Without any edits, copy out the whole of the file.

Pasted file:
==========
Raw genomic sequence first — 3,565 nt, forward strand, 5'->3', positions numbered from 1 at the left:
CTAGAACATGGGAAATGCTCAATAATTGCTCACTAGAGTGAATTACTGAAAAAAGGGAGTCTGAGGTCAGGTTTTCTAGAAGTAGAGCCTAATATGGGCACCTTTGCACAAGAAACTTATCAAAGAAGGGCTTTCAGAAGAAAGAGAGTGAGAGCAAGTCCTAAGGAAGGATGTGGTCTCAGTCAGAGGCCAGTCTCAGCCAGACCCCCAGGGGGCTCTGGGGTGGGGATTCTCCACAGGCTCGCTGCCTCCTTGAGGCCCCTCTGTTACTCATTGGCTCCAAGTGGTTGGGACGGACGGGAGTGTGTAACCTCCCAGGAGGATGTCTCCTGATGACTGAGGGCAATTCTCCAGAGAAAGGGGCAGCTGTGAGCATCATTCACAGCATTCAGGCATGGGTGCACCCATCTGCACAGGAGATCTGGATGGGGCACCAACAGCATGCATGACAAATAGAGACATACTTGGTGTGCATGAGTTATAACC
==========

Raw genomic sequence first — 3,565 nt, forward strand, 5'->3', positions numbered from 1 at the left:
CTAGAACATGGGAAATGCTCAATAATTGCTCACTAGAGTGAATTACTGAAAAAAGGGAGTCTGAGGTCAGGTTTTCTAGAAGTAGAGCCTAATATGGGCACCTTTGCACAAGAAACTTATCAAAGAAGGGCTTTCAGAAGAAAGAGAGTGAGAGCAAGTCCTAAGGAAGGATGTGGTCTCAGTCAGAGGCCAGTCTCAGCCAGACCCCCAGGGGGCTCTGGGGTGGGGATTCTCCACAGGCTCGCTGCCTCCTTGAGGCCCCTCTGTTACTCATTGGCTCCAAGTGGTTGGGACGGACGGGAGTGTGTAACCTCCCAGGAGGATGTCTCCTGATGACTGAGGGCAATTCTCCAGAGAAAGGGGCAGCTGTGAGCATCATTCACAGCATTCAGGCATGGGTGCACCCATCTGCACAGGAGATCTGGATGGGGCACCAACAGCATGCATGACAAATAGAGACATACTTGGTGTGCATGAGTTATAACC